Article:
Nearly all members of the Sisterhood tuned in to the earliest online meetings, but as the weeks went by, these confabs became a pressure-free, drop-in-when-you-can way of gathering, in order to offer support and commiseration to one another. The meetings underscored for Flather just how much she’d been in need of contact with other people in the cabaret community: “They would lift me up just by being there—just by showing up.”

As the pandemic cooled down somewhat in New York, Flather took her walking regimen outside to a park along the Hudson. And she began to think about how she might begin performing for audiences again.

She now worked in earnest with Watts and Stark on the Rodgers & Hammerstein show—finalizing the setlist and creating patter. She never wound up participating in any of the outdoor venues that popped up in the fall of 2020. But in November, she participated in a filmed version of her Unexpected Trio show for Urban Stages (with Stark and Rosemary Loar) and found herself flummoxed when the camera started rolling. It was an old bugaboo of hers, materializing yet again. Despite her extensive work on camera as a brand ambassador, she had never been entirely comfortable singing while being filmed. “COVID really forced me to face a lot of my fears,” she says.

In early 2021, as the vaccinations arrived, she was able to perform a version of the Rodgers & Hammerstein show for students at Nicholas Adler and Corrina Sowers Adler‘s NiCori Studios in New Jersey, where she sang from behind a plastic screen. She would also try out selections from the show for friends and family online.

A turning point came with some appearances at the West Bank Café—not downstairs in the Laurie Beechman Theatre, but on the restaurant’s main level, near the front door. Flather began by making a cameo appearance in Gretchen Reinhagen’s show but was then enlisted to do her own set. This engagement was not as formal as a regular, ticketed cabaret show. She was hired to sing music to dine by. Patrons in the restaurant were not discouraged from talking with each other while singers performed. All of this was fairly new to Flather, who had seldom performed  in piano bars or similar settings.

“It was packed, it was fun, it was emotional….” she says of her first full West Bank show. “Tracy and I had the luxury of getting together in a rehearsal studio and putting it together, really tweaking the order. We wanted to create an offering that wasn’t just throwing music out to eat to. I can’t help but try to create a show. So, it was kind of like a ‘since we last saw each other’ show: ‘Let me tell you what’s been going on in my life.’”

A second show was scheduled, but this time she was entertaining not just people on her mailing list but people she didn’t know—regular patrons of the restaurant. Fortunately, these customers were respectful and relatively attentive. If they talked among themselves, they did so quietly. “It was really good for me,” she says, “to be thrown out of the gate so quickly and to have to sing for strangers sitting at a bar.”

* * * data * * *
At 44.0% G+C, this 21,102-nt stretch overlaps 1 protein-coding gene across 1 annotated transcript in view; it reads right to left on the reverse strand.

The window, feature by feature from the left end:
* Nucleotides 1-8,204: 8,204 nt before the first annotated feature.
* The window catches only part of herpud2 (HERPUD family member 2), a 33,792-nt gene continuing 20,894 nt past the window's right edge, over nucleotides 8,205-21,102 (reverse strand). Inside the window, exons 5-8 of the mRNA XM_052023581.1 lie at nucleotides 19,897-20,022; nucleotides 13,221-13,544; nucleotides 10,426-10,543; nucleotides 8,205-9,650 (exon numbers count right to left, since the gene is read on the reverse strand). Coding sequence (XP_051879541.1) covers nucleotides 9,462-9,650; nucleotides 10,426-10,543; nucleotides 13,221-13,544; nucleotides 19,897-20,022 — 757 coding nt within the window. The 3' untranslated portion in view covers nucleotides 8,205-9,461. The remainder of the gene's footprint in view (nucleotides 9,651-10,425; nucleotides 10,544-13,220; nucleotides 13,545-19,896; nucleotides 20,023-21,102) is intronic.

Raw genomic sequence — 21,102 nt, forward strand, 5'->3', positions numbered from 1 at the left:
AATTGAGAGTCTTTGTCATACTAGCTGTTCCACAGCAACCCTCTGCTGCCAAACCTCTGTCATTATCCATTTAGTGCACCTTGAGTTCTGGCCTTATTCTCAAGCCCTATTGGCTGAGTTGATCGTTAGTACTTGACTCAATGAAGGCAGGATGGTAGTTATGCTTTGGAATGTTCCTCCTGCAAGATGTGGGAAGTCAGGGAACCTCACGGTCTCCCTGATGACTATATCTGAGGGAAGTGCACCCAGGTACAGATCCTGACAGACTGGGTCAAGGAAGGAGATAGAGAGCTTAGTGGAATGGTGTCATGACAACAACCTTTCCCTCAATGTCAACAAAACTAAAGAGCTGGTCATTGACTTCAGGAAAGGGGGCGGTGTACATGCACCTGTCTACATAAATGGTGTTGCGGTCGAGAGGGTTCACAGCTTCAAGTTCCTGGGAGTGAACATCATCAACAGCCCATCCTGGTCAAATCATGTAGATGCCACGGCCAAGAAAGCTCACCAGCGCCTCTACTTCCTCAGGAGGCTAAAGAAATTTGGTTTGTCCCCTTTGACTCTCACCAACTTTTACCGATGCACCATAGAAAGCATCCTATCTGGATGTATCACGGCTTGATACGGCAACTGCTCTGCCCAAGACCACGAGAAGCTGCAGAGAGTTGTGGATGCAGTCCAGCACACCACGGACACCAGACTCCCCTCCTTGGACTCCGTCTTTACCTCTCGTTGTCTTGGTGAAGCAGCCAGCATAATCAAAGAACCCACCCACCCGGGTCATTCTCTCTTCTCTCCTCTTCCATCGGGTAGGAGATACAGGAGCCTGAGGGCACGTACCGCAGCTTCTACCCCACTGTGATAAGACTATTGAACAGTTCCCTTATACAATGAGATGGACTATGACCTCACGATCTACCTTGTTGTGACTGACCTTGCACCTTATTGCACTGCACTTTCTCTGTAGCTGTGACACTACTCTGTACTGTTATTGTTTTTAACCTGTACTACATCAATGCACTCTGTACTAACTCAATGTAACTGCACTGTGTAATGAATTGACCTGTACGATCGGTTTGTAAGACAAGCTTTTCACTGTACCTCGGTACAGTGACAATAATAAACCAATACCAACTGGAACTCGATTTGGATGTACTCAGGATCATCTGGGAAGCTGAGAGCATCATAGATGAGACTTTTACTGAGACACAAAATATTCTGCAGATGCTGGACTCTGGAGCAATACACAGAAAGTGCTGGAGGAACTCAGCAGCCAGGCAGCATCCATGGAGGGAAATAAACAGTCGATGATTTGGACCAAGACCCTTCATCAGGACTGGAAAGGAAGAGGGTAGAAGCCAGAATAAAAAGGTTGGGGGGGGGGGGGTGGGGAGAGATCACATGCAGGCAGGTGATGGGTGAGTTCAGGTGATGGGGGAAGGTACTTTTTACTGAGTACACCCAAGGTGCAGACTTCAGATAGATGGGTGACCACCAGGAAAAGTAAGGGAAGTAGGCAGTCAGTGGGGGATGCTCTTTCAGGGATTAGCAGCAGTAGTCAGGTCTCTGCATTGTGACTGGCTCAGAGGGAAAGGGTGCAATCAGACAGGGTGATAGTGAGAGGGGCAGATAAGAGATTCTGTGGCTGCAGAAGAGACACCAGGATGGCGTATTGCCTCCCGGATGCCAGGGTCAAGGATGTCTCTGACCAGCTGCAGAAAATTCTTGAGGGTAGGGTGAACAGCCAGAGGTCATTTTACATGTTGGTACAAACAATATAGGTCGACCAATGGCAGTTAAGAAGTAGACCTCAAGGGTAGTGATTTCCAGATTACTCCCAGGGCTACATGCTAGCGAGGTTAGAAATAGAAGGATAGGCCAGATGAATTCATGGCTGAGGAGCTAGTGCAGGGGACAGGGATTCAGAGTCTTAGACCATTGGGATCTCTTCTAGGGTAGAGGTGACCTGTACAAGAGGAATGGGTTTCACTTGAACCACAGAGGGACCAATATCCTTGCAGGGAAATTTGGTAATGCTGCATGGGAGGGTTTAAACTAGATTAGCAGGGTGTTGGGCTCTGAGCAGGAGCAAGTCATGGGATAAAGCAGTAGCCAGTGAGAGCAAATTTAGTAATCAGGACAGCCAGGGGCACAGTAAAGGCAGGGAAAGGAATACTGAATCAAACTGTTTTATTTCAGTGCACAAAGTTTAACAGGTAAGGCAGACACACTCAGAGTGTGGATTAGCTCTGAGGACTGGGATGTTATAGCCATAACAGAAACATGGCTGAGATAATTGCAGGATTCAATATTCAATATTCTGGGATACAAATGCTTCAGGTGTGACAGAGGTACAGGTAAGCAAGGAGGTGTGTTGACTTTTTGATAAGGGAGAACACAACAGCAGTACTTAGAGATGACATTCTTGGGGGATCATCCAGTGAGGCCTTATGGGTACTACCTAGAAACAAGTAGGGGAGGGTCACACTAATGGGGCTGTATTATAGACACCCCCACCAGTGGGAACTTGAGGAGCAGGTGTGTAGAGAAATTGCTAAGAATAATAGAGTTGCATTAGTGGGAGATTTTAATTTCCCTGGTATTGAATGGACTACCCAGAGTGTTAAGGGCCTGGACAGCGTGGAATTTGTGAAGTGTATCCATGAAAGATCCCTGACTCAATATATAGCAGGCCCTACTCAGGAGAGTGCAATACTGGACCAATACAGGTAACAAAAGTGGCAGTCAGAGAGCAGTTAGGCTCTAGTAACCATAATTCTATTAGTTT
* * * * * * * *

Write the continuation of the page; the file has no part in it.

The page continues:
Flather with Tracy Stark at Don’t Tell Mama.

Delta Dawn

On Sunday, September 26 at 6pm, Flather is scheduled to perform her Rodgers & Hammerstein program in the Brick Room at Don’t Tell Mama, with Stark at the piano. But with the Delta variant rampaging across the continent and beyond, nothing is certain. Flather is philosophical about this. She knows the coast is far from clear. She’s more than willing, of course, to make adjustments for safety as necessary. (Under new regulations, audience members will need to provide proof of vaccination to be admitted to her show—and all shows at the venue.)

“We have to figure out how people are going to have a two-drink minimum wearing a mask. But I’m hoping I get to do the show for somebody…. I might do it for five people. I’ll be grateful if I get to do it for five people.”

She feels COVID has served to create a new sense of humility, equality, and fraternity among performers in NYC’s cabaret world—a sort of “we’re all in this together” camaraderie. “We’ve all been humbled—the stars of cabaret and the newcomers of cabaret.” She compares the situation to jury duty. “We’re all eating the same stale baloney sandwich in jury duty!”

Then, more seriously: “It’s really just about making the music, for whoever wants to hear it—and improving, however you can improve. Never stopping the studying, never stopping the teaching, the risk-taking, the learning of new material. And never stopping the doing.”

Category: News / Reviews / Commentary

About the Author ()

Mark Dundas Wood is an arts/entertainment journalist and dramaturg. He began writing reviews for in 2011. More recently he has contributed "Cabaret Setlist" articles about cabaret repertoire. Other reviews and articles have appeared in and, as well as in American Theatre and Back Stage. As a dramaturg, he has worked with New Professional Theatre and the New York Musical Theatre Festival.